get a good spoke wrench and the Rowe is the best one I've ever found

anyone that has a bike with spoked wheels needs one

you can simply true it while on the bike........ easy enough

yep......... your forks make an excellent truing stand

I just laced a Zuki 4LS hub to an 18 inch low shoulder alloy rim using custom made stainless spokes from Buchanons

was simple


my guess why most shops want no part of helping you is the liability issue, I can't say I blame them unless you are willing to buy new rim, hub, and spokes....... and then only if it is legal to actually waive liability where you live....... it isn't in my state

Allan.Atherton
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Joined: Fri Oct 27, 2006 3:00 am

Where to True Wheels?

Post by Allan.Atherton »

... your forks make an excellent truing stand... I wonder why I never heard of that or thought of that. Would have to screw down the damper real tight to lock for fork from moving. Why doesn't everybody do it? Are there any drawbacks? Is it frictionless enough to also balance the wheel?

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schrader7032
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Location: San Antonio, TX

Where to True Wheels?

Post by schrader7032 »

Is it frictionless enough to also balance the wheel?

Isn't there grease in the bearings? Seems the wheel wouldn't spin freely...

Kurt in S.A.
Kurt in S.A.
'78 R100/7 '69 R69S '52 R25/2

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Darryl.Richman
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Where to True Wheels?

Post by Darryl.Richman »

Is it frictionless enough to also balance the wheel?

Isn't there grease in the bearings? Seems the wheel wouldn't spin freely...

Kurt in S.A.Yes, but spinning freely is a requirement for balancing, not truing. I think EuroIron is right about being able to true a wheel on the forks, but nobody said that you could balance a wheel (and tire) that way.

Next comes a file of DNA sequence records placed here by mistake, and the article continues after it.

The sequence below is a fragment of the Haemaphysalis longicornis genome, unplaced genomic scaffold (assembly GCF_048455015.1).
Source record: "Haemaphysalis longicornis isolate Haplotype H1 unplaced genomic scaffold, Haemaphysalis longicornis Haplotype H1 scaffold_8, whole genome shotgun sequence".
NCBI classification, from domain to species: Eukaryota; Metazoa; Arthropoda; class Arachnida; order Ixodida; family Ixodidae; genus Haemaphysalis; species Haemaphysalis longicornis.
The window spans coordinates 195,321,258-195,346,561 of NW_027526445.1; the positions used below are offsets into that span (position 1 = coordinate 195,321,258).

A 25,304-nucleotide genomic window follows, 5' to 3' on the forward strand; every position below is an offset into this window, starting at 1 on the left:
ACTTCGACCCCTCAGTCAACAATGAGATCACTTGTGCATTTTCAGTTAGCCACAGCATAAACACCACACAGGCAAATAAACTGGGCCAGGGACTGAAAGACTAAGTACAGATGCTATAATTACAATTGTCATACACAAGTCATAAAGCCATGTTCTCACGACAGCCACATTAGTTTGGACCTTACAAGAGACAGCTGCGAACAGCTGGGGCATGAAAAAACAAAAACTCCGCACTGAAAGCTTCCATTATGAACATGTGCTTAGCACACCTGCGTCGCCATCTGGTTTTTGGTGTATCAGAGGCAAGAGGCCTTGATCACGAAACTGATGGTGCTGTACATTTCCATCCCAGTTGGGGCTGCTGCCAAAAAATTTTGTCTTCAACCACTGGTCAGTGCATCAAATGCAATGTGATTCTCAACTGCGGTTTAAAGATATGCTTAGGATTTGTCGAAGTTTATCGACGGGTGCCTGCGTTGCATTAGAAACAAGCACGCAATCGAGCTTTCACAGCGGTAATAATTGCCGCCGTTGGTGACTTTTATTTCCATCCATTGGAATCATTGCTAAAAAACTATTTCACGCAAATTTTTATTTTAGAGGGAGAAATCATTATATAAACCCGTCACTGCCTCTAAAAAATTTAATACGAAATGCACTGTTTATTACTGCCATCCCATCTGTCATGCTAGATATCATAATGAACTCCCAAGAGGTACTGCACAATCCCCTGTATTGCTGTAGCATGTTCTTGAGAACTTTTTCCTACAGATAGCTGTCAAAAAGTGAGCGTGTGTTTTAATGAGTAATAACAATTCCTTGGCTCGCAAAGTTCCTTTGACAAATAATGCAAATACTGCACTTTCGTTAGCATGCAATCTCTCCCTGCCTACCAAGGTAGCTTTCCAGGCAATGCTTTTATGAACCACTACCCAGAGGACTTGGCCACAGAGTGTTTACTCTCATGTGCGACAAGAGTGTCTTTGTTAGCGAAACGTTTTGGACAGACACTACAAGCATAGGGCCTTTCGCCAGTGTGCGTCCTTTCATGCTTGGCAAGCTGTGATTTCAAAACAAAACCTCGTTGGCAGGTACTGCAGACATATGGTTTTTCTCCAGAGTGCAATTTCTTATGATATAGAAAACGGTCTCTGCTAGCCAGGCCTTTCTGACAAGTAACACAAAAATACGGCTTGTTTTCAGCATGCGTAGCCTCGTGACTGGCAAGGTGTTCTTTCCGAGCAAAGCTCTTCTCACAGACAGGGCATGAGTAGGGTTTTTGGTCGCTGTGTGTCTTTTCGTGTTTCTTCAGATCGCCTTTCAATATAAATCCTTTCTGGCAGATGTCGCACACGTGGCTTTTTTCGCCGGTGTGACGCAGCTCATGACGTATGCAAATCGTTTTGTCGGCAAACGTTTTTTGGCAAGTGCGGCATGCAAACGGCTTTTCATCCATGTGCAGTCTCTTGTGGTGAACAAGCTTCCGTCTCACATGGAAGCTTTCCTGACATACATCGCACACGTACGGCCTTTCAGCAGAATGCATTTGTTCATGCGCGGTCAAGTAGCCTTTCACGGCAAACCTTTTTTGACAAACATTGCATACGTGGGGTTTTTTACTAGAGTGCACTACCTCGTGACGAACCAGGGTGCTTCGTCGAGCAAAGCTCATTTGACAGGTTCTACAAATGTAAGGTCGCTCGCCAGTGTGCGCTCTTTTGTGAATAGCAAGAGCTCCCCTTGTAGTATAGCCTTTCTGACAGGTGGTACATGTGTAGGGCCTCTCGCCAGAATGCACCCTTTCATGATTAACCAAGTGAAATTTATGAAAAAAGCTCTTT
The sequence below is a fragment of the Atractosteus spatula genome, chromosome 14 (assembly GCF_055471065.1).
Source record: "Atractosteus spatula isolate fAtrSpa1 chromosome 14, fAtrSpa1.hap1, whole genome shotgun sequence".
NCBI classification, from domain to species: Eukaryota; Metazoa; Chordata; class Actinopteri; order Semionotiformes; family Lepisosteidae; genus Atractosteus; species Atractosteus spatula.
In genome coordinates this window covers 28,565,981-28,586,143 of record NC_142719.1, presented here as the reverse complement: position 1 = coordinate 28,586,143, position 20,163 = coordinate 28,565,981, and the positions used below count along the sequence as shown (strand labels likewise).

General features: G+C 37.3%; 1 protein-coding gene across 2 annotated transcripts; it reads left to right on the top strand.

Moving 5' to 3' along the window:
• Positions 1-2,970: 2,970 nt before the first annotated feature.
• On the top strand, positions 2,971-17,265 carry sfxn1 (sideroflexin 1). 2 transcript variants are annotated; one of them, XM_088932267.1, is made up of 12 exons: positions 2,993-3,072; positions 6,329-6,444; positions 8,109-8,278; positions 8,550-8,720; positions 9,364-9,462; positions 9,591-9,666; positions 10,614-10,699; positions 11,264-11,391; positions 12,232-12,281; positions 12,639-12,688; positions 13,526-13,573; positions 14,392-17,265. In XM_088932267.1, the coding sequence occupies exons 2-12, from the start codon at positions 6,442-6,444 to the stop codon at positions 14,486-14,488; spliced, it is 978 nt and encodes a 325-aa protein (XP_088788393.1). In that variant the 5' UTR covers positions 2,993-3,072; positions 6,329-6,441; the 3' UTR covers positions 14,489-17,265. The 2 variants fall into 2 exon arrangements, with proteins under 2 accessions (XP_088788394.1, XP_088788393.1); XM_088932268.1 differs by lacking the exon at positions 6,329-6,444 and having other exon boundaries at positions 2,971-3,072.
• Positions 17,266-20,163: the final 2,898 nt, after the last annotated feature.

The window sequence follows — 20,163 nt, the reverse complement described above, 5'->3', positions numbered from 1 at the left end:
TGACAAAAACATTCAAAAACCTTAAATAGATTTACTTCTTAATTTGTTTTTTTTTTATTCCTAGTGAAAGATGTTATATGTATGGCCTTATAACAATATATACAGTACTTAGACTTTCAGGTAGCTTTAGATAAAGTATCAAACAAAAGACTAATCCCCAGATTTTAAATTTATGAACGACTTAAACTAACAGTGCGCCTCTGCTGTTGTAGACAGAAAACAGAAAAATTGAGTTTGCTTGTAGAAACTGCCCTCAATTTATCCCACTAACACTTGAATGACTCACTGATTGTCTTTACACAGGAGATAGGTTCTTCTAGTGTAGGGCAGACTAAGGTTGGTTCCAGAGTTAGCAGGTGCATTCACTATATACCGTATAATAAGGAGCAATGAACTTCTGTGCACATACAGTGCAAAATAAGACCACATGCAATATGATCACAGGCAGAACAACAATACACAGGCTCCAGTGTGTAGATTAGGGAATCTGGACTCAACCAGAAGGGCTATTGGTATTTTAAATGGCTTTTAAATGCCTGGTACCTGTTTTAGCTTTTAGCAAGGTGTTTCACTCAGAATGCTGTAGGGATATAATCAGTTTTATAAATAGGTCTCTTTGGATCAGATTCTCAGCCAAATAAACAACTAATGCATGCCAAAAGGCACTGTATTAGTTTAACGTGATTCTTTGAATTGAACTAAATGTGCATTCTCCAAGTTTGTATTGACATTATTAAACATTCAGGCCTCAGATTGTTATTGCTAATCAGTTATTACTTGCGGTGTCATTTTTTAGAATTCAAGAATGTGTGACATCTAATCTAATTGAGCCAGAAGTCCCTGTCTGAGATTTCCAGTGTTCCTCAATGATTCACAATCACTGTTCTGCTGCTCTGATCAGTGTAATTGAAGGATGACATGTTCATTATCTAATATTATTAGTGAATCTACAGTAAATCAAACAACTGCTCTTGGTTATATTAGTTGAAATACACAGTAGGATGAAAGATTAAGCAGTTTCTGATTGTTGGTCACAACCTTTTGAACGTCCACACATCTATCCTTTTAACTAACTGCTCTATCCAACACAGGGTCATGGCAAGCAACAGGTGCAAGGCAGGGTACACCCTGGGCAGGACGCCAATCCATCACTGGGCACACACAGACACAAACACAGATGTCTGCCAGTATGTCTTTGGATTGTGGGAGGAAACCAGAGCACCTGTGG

That said, I've only trued a wheel using my wheel balancer. It was convenient, as I could have everything up on my workbench, and it provided a variety of possibly places to mount a pointer (I, too, used a dial indicator, but it's not necessary).
--Darryl Richman

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comet
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Where to True Wheels?

Post by comet »

EuroIron is correct, I have been truing wheels on the bike for years and yes .060 is close enough (thats 1/16 inch) I have seen new rims off that much. A dial indicator will drive you crazy, use a pointer clamped somewhere on the frame or fork. Be sure the wheels are centered and aligned front to rear. BMWs are easy...........Comet

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comet
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Where to True Wheels?

Post by comet »

A wobble is more likely to be an incorrectly mounted tire. If one bead of a tire is deeper in the rim than the otherside you WILL get a wobble.......Comet

EuroIron
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Where to True Wheels?

Post by EuroIron »

I will never forget the very few wheels that luckily fell together with 10 thou runout in one or both planes

ignoring the seam of course

it just seldom happens even with todays stuff made with much better techniques